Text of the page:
A number of people are concerned about the loss of the alimony deduction next year and whether they will be able to finalize their divorce by December 31, 2018 so that they can still take advantage of it. If this is something that keeps you up at night, we have provided some suggested options below that may ease your mind:
Make the Deadline
If your hope is to make the deadline and file or settle by December 31, one way that you can speed things along is by sitting down with your attorney and discussing what is most important to you in terms of what you really want, and why. The more that you and your attorney can nail down, the easier your negotiations will be. In addition, keep in mind that, even though you have to have a written agreement in place before January 1, 2019, you can modify your agreement in the future while still holding onto your tax benefits. Discuss what absolutely needs to happen right away with your attorney in order to get it through the courts.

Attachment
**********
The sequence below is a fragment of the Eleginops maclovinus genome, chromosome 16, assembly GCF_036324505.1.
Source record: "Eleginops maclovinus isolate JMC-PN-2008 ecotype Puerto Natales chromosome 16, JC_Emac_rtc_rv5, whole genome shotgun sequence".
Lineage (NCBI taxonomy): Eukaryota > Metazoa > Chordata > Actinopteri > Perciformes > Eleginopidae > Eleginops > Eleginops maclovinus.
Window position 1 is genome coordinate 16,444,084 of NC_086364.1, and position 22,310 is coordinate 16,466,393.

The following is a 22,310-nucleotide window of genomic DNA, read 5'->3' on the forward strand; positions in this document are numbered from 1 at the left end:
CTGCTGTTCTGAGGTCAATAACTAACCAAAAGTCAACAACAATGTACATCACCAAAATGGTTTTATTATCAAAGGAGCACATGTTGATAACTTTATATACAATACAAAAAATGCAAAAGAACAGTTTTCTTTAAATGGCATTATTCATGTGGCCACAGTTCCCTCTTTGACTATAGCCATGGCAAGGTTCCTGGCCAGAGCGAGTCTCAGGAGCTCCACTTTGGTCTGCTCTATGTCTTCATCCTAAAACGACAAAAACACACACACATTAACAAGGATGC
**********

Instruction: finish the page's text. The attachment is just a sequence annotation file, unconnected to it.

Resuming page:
… But First and Foremost, Ensure You Sign the Right Agreement
Also keep in mind that, while the alimony deduction is important, it is not worth rushing through and signing a deal that is bad for you just to take advantage of it. It is imperative that you work with your attorney to understand the long-term implications of your proposed settlement, as ensuring that you are on track with enough assets to meet your goals is imperative.
Strategic Alternatives: Property Tax Settlement
If the alimony deduction is a sticking point, consider strategic alternatives by structuring the property settlement tax efficiently. For example, if the spouse in the higher income bracket retains taxable assets with a high basis (such as bonds, cash, or stock), and transfers tax-deferred retirement assets (such as IRAs or 401ks) to the lower income spouse, as a couple, you will likely regain some of the tax benefits lost with the alimony change. Other strategic choices—such as the use of charitable remainder trusts—can also reduce some of the pain of losing the alimony deduction. The bottom line is that there are a number of ways to take advantage of certain tax strategies during divorce.